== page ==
On the forest floor a tangle
of fluorescent green lichen sprawls.
If I stepped on it I’d fall
a mile or two through dimensions
I’d never suspected were there.
Fresh as my daily shave the light
tingles with mayflies. The croaking
of blue jays wrinkles birch leaves
and ruffles my hair. If I fell
through the lichen I’d discover
why science loves interiors
of slow and complex evolution.
The glow of minerals plotting
revenge would reveal a depth
spelunkers have never attained.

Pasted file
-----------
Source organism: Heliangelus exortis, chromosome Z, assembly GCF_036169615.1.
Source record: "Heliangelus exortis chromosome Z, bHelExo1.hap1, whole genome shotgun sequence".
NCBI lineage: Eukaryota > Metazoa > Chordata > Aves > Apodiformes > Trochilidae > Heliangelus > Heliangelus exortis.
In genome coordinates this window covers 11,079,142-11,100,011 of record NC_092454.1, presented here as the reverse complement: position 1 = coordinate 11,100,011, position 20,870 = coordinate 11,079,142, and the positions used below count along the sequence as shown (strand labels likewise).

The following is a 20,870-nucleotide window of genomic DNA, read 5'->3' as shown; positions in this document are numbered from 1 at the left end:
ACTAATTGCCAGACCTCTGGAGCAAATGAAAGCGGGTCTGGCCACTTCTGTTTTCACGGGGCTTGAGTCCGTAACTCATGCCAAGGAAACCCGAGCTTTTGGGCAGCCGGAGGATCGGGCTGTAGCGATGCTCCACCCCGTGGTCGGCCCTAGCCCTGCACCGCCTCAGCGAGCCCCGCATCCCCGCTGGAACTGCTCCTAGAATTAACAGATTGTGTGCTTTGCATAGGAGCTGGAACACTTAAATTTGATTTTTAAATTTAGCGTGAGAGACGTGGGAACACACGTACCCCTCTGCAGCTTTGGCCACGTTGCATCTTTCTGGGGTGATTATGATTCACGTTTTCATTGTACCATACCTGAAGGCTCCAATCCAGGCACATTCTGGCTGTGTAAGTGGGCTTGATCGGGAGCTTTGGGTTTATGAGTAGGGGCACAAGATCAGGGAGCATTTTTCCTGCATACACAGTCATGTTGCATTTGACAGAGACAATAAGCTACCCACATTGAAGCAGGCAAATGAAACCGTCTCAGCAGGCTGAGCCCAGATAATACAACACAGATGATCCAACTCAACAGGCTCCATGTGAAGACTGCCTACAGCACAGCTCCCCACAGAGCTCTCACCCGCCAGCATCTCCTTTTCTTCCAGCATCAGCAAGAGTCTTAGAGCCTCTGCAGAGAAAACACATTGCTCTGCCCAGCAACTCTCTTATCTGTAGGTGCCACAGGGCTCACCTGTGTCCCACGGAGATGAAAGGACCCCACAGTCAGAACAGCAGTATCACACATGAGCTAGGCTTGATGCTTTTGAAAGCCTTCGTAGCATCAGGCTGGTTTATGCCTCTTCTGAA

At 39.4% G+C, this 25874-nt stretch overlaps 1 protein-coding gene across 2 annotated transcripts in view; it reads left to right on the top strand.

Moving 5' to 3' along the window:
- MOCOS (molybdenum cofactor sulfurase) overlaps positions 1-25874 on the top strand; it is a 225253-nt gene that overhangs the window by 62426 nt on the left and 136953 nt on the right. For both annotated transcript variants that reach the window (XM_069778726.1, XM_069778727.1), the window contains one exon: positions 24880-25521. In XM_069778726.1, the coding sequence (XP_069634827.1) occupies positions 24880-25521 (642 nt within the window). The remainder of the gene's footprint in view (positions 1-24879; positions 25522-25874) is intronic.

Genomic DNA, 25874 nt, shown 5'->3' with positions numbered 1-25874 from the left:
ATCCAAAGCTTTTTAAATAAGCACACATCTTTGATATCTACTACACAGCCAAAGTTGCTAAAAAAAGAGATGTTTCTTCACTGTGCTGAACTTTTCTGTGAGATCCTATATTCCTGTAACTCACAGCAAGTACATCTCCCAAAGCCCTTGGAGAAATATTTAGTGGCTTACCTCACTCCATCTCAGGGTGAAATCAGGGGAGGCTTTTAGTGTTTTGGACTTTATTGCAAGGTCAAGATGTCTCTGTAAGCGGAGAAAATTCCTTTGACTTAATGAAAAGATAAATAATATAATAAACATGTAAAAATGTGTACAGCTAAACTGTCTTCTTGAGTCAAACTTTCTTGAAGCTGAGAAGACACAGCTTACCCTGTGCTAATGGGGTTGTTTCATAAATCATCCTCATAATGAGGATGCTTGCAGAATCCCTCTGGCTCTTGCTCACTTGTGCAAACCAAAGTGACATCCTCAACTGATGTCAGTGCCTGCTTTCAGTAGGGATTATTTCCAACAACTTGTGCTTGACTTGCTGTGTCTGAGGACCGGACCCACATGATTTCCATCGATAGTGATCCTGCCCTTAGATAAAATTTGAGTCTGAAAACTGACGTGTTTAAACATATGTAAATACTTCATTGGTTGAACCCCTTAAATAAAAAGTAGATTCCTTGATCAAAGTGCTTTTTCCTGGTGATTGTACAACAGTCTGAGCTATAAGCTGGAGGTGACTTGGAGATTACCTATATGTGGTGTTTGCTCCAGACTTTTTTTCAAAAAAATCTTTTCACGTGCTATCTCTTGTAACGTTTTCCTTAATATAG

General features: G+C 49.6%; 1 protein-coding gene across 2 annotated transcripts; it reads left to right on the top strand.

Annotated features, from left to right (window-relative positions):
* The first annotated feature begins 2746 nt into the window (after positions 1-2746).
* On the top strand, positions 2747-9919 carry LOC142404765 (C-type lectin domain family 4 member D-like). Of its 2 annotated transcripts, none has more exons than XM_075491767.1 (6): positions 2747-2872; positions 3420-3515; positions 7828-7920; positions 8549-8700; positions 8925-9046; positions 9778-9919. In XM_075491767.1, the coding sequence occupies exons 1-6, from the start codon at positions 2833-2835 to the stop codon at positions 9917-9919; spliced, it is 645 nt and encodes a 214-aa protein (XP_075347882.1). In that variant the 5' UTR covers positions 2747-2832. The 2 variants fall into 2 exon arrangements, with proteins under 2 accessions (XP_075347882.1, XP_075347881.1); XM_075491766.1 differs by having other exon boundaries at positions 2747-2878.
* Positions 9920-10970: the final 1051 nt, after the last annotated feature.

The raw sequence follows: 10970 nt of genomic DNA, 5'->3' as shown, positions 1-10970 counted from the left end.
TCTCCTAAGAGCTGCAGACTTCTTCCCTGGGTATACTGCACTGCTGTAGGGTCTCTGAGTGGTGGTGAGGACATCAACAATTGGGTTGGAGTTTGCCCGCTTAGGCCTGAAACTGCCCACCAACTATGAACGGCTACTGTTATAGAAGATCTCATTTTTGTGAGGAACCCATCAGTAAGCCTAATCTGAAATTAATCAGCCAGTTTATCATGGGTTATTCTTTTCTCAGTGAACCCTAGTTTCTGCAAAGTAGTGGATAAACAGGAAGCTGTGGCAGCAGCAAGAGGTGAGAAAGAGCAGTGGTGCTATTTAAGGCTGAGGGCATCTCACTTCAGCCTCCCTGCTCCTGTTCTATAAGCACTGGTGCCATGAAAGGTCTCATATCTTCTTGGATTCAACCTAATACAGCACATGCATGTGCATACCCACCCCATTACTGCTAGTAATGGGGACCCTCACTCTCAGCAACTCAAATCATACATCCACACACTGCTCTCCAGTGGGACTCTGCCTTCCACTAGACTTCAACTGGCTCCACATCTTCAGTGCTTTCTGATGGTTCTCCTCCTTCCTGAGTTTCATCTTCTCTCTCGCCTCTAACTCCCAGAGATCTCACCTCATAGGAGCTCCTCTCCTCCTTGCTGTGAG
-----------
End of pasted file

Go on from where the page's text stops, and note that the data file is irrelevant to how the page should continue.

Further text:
Crystals larger than houses
would smile in post-Euclidean
glory, every facet polished
to enhance their stolid appeal.
The lichen has thought long and hard
about growing in this spot
in the center of a woods road.
It has rooted in a shade of green
that looks so unnatural it opens
not only the fourth but the fifth
dimension, the one Freud suspected
of undermining his life’s work.
No wonder I’d fall so far
and so hard, landing in plush
but fatal magma and bursting
into ash. Maybe I’d trigger
a volcanic moment the planet
would remember long after
my human associates forget.
Maybe the lichen would inhale
my spirit as it tried to surface.
Then I’d learn what green really means
although too late to apply
that knowledge to my present tense,
the only one that matters.